Much of the xenophobic violence is targeted at immigrants from Zimbabwe, or so it seems.  For now, Western and Eastern foreigners (from Europe and Asia) seem to have escaped the brunt of the violence, but it’s still probably a good idea to lay low.

Some of the victims have been actually burned alive while a mob watches, and that is pretty horrifying.  It’s reminiscent of necklacing, a tactic used during the struggle against apartheid to punish “snitches” and still used in other places (including the slums of Brazil).  It’s a brutal form of violence and one that is especially shocking from a democracy like South Africa.  Especially in a time of what should be peace.

I guess the motivation behind the violence is that the township residents accuse the Zimbabwean immigrants of “stealing their jobs”, much the way that xenophobic sentiment in North America (specifically the US) is focused on illegal immigration from Mexico.

The South African government and many other notable figures (including Bishop Desmond Tutu) have condemned the attacks.  The government has also said they would try to protect foreigners from this violence.  They’re accusing the mobs of not actually being xenophobic, but using this as an opportunity for criminal behaviour.  There have been a string of arrests and they’re on the verge of deploying the army.  They’ve already called in reserve police and brought in reinforcements from other regions to help combat the violence, but I think it’s about time martial law was declared.  In a situation like this, good people could easily get swept up and start doing terrible things, so it’s important to nip the situation in the bud.  It would be much, much different if the mobs were protesting, or even if they were just destroying property.  Then maybe we could tolerate it for a little longer.  But cruising around already poor neighbourhoods and murdering people is unacceptable.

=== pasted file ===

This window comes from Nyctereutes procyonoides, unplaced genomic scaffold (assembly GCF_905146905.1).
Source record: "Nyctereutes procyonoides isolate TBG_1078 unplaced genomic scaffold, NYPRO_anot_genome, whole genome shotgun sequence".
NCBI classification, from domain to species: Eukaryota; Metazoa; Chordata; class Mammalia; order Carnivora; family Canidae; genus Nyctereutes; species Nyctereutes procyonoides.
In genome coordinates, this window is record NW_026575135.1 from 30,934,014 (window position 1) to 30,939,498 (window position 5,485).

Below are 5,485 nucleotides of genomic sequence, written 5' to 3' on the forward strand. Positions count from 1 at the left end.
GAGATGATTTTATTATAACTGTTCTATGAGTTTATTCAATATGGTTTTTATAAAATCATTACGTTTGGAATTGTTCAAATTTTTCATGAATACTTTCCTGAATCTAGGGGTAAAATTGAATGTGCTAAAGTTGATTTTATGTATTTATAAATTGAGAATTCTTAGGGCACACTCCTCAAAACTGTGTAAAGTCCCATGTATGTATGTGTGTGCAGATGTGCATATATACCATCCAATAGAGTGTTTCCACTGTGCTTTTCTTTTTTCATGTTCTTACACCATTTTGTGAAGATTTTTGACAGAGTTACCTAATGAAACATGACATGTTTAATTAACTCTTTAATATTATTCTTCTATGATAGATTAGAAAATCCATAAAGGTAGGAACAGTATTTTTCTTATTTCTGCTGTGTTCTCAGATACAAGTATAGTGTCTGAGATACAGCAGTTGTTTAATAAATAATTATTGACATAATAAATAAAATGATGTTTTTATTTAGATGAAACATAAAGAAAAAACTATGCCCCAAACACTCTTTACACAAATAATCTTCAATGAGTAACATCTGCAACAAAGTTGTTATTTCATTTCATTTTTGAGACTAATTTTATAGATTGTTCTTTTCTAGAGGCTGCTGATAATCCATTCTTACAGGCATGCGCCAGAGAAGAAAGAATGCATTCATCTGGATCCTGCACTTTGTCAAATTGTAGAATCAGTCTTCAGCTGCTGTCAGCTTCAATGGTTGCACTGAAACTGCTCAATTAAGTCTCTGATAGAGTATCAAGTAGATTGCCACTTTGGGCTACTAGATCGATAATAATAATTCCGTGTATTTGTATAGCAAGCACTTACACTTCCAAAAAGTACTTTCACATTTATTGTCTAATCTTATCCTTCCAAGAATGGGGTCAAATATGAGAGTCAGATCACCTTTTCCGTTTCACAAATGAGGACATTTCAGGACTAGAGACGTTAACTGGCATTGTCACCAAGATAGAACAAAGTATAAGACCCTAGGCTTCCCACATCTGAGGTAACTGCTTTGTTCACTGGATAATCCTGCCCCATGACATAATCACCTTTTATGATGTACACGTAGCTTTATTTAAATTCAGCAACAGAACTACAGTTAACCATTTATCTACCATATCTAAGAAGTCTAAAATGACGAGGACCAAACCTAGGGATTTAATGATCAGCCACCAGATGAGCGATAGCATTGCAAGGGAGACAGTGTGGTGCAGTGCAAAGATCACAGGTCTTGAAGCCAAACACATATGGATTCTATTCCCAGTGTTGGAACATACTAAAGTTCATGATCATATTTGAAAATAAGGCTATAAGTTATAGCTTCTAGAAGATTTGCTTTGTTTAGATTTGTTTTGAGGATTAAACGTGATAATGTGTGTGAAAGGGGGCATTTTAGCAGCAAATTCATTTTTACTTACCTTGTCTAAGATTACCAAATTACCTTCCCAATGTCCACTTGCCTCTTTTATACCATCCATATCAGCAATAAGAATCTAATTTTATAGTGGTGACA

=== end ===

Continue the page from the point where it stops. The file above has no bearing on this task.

The violence must end.

Featured Politics

Zimbabwe is a crazy place

As you’ve all been hearing, Zimbabwe isn’t exactly in the best condition ever.  The recent elections were a huge slap in the face to Robert Mugabe. For the first time, this hero of the revolution has had a major setback.  Instead of the suspiciously large victories he’s been used to, Mugabe and his Zanu-PF party actually managed to lose.

That’s nearly unheard of in this country.  Zimbabwe is a place where election fixing, intimidation and other questionable practices have reached a new level of art.  The opposition has been beaten, arrested, outlawed, all kinds of things.

Mugabe has always maintained a strong grip on the armed forces and uses them to enforce his will.  Even more worrisome is his practice of using “war veterans” from the war for independence,  and youth members of his party to harass and intimidate voters.  Of course this is all denied, but seems pretty well documented in international circles.

And throughout it all, Morgan Tsvangrai has been a huge pain in Mugabe’s ass.  The leader of the main opposition (the MDC) has himself been bloodied and has had a tough go of things, and still refuses to give up.  Immediately after the election, he declared victory and steadfastly maintained that his party, combined with that of another opposition party had won enough to take away Mugabe’s majority in parliament.